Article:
The authorization model for determining if a user may execute a tool 240 on a set of nodes 130 may be defined by an “all or none” model. Therefore, the user 210 must have a valid authentication association for each target node 130 to execute the tool 240. If authorization does not exist for even one of the nodes 130, the tool execution fails.
 The SCM module 110 may also include security features to secure transactions that transmit across the network. All network transactions may be digitally signed using a public or private key pair. The recipient of network transmissions may be assured of who the transmission came from and that the data was not altered in the transmission. A hostile party on the network may be able to view the transactions, but may not counterfeit or alter them.
 Referring to FIG. 3, the five separate processes involved in the tool execution may include a client process, a domain manager process, a log manager process, a DTF process and an agent process. Tool execution may start with a request to run a tool on one or more nodes 130 from a user 210 through a client 310. The client 310 is a program that interacts with the user 210 and displays information on the computer systems that reside on the nodes 130. There are two types of client 310: graphical user interface (GUI) client may be named “scmgr”, and command line interface (CLI) client for executing tasks may be named “mxexec”. Examples will be provided with respect to the CLI client only. A GUI client may function in a similar fashion. The client 310 may first contact the a domain manager 330 to look up user, node, and tool information and check user authorization, then log the progress with a log manager 334. The domain manager 330 is the “brain” of SCM module 110 and may be connected to the repository 104 for storage of the definitions of all the objects. The log manager 334 may manage a log file and take log requests from the clients 310 and write the requests to the SCM log file (described in detail later). Then, the client 310 may contact a DTF 340 to pass on the task to be executed. The DTF 340 may execute tasks by passing the task definitions and information to agents 370 running on the managed nodes 130. The DTF 340 is the “heart” of all task execution activity in that all of the execution steps must go through the DTF 340. The DTF 340 typically obtains an authorized runnable tool from the clients 310, distributes the tool execution across multiple nodes 130, and returns execution results to the clients 310 and to the user 210. The final process, the agent process, typically involves running the commands on the managed nodes 130. The DTF 340 may provide task manager interfaces 350 that may be called by the clients 310 to perform a task, to cancel or kill a task, or to monitor task status. The DTF 340 may also provide target liaison interfaces 360 that may be used by the agents 370 to communicate with the DTF 340 in order to process assigned tasks.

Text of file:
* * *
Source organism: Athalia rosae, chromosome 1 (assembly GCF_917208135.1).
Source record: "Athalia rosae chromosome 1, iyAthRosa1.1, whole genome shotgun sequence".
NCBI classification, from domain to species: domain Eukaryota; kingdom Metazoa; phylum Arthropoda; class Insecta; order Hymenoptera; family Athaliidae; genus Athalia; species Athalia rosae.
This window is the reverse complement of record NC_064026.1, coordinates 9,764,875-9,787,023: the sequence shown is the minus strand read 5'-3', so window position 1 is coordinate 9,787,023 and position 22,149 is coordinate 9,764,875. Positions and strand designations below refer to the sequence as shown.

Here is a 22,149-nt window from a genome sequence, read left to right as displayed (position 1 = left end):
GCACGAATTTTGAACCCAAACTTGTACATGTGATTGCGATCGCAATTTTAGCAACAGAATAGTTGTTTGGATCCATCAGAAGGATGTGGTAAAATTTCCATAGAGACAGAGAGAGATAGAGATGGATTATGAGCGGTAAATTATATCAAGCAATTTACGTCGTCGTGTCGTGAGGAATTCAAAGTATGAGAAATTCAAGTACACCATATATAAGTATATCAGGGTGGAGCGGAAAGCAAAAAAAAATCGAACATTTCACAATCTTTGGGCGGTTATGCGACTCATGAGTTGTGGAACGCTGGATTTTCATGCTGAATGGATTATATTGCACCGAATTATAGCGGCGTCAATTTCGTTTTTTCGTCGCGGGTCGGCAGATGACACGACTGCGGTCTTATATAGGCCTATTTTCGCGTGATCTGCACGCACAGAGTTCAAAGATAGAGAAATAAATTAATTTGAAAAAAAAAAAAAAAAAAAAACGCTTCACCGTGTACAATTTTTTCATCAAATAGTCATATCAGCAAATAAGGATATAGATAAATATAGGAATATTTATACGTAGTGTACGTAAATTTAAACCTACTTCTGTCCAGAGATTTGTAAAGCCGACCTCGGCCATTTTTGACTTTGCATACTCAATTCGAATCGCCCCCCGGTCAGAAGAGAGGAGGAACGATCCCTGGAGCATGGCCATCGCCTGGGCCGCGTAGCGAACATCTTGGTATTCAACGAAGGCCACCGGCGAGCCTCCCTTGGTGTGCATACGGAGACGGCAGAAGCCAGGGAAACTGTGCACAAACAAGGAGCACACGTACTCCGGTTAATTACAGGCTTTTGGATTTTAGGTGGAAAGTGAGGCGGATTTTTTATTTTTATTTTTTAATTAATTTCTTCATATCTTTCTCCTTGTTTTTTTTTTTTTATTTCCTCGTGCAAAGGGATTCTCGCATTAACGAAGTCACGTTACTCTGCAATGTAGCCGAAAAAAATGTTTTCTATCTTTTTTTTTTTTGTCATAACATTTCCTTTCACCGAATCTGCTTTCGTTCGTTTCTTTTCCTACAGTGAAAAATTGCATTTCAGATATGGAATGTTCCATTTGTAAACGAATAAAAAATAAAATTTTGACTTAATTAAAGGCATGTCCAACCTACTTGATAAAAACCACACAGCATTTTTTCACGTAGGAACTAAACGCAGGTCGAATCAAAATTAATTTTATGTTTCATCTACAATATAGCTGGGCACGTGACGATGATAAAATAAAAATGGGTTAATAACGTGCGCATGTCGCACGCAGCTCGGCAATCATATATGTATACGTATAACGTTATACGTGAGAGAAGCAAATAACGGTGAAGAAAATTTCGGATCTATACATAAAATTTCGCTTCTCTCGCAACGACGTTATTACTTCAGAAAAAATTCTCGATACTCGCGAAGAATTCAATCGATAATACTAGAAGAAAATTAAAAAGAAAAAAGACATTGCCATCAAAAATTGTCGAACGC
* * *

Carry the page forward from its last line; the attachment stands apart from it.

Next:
To start a task on the managed nodes 130, the DTF 340 may package up the task in a task description object, create target liaison objects 360 to track the target nodes 130, and pass them both to the agents 370 on the target nodes 130. The task description object may include task information received from the user, such as the name of the tool to be run, the location of the tool, the nodes on which to run the tool, and required arguments of the tool, if any. The task description object maybe serializable, so it may be shipped over the remote call in its entirety. But the target liaison 360 is typically a remote object and so only a remote reference to it may be shipped over with the remote call.
 An important part of the task description is the task identifier described above, which may be a unique string value. It may be based upon a 32-bit integer value that will not repeat in over 60 years assuming one new task is created each second.
FIG. 4 is a flow chart of a method for executing tools 240 on one or more managed nodes 130 in the SCM module 110. This method may be implemented, for example, in software modules for execution by processor 108. First, the SCM module 110 may receive a request from a user 210 to run a tool on one or more nodes 130 through the client process, step 402. The request may include task information, such as the name of the tool to be run, the location of the tool, the nodes on which to run the tool, and required arguments of the tool, if any. Next, the SCM module 110 may retrieve tool definition, node definition and user definition from the domain manager 330, step 404, and validate the task information received from the user 210, step 406. The domain manager 330, connected to the repository 104, may be contacted to provide tool definition or information about the nodes 130 or the user 210 whenever the clients 310 need to look up a tool 240 or to verify nodes 130. An example of tool definition is described in United States patent application of Lister, Sanchez, Drees, and Finz, entitled “Service Control Manager Tool Definition”, and filed on the same day herewith, which is incorporated herein by reference. The validation of the task information may include checking whether the nodes requested are the managed nodes, whether the tool actually exists, and whether the required arguments of the tool are given.